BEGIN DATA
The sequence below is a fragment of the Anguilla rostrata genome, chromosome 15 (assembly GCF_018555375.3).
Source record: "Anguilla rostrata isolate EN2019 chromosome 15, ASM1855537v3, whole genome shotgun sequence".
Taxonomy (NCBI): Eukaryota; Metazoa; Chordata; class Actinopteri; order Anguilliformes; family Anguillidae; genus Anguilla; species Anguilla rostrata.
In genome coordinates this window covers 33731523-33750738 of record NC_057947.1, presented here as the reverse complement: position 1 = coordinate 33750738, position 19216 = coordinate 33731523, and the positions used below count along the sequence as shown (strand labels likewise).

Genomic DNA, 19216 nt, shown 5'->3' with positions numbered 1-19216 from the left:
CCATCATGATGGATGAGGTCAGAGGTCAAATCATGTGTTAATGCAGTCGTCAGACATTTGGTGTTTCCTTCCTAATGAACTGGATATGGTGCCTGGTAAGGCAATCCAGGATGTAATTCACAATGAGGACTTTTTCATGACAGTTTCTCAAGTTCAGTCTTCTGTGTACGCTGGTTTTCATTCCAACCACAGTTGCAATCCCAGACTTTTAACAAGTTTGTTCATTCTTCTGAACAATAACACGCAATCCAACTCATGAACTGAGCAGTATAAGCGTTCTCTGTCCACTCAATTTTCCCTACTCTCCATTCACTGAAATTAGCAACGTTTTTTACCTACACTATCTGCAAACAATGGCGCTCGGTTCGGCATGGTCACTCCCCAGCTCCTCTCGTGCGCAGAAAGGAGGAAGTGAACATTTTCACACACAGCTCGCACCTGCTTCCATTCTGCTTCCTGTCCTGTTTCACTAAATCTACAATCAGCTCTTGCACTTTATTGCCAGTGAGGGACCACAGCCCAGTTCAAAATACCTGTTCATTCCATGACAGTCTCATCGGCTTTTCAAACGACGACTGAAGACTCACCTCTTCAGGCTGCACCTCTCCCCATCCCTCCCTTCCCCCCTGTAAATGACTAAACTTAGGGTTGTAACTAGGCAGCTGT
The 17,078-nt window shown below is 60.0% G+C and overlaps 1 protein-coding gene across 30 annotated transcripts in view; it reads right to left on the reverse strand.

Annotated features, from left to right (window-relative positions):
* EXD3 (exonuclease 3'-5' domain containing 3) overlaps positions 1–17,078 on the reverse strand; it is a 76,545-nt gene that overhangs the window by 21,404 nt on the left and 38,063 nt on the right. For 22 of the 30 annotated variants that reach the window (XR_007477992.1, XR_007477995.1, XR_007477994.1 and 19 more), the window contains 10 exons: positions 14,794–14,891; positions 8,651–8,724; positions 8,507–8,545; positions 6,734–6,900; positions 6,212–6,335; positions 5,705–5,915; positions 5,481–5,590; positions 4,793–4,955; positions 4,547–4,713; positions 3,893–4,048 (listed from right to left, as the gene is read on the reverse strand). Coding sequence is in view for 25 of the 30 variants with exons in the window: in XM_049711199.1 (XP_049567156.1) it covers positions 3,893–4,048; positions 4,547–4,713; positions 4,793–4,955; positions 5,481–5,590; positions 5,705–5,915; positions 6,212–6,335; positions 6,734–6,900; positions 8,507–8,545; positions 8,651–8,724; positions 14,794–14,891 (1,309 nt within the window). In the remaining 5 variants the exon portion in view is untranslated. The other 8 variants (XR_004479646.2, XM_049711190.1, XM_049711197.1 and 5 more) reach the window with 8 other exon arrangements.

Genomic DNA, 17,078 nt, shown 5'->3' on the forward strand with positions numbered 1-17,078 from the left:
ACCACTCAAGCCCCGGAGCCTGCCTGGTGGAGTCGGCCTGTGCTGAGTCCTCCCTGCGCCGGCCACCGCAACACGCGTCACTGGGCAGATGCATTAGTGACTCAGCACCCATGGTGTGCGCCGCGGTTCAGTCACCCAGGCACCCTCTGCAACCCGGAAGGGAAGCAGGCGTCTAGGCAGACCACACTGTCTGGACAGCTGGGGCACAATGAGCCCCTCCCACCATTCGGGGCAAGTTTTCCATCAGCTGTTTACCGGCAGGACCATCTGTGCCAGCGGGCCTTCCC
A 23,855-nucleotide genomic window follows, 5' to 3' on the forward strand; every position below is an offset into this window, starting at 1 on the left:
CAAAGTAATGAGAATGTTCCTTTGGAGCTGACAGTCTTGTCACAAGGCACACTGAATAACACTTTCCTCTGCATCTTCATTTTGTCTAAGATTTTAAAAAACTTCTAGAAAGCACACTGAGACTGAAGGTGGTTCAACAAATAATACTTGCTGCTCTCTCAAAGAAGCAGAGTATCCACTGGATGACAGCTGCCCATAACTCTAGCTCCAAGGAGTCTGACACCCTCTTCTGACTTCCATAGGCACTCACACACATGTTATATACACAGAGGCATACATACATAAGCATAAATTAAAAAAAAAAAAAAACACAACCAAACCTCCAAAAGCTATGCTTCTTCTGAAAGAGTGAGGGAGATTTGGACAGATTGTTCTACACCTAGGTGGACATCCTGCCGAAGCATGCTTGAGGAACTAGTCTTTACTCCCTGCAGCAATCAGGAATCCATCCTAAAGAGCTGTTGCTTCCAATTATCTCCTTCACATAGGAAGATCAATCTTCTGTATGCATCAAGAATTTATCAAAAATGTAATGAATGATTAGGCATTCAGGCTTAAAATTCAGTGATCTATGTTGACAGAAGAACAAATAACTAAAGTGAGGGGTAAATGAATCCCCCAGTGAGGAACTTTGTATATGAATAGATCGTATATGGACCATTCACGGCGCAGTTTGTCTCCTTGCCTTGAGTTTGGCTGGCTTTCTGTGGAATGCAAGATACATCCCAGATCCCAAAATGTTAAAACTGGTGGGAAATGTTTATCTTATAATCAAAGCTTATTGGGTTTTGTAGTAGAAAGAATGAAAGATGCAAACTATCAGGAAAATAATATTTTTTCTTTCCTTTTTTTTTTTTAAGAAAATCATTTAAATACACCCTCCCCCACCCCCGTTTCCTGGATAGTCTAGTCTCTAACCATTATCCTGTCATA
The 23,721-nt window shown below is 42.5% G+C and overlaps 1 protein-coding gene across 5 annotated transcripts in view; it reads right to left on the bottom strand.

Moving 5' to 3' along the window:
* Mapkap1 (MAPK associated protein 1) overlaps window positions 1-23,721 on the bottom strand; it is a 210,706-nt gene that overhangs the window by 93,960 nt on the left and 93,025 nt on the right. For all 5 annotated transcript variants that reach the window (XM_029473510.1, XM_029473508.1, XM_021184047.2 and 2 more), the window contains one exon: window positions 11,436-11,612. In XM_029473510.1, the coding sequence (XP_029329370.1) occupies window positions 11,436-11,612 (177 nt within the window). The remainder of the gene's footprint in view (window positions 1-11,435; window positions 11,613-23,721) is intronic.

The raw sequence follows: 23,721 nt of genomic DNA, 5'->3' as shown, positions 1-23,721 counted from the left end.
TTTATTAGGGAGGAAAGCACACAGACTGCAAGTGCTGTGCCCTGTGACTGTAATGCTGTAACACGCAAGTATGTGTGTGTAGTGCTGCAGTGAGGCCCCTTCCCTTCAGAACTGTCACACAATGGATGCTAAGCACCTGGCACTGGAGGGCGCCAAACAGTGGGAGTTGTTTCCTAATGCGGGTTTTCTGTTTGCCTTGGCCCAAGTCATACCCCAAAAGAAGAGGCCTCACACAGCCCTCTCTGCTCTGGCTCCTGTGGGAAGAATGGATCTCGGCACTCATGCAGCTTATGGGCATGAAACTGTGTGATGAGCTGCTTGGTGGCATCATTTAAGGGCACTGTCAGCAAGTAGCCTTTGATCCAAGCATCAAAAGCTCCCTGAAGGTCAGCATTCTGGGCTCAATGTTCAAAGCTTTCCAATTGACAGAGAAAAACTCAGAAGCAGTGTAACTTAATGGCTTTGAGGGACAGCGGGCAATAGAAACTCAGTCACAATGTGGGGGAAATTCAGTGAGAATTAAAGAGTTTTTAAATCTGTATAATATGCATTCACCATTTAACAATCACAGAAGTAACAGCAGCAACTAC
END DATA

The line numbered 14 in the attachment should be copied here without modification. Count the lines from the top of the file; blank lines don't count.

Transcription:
The 23,721-nt window shown below is 42.5% G+C and overlaps 1 protein-coding gene across 5 annotated transcripts in view; it reads right to left on the bottom strand.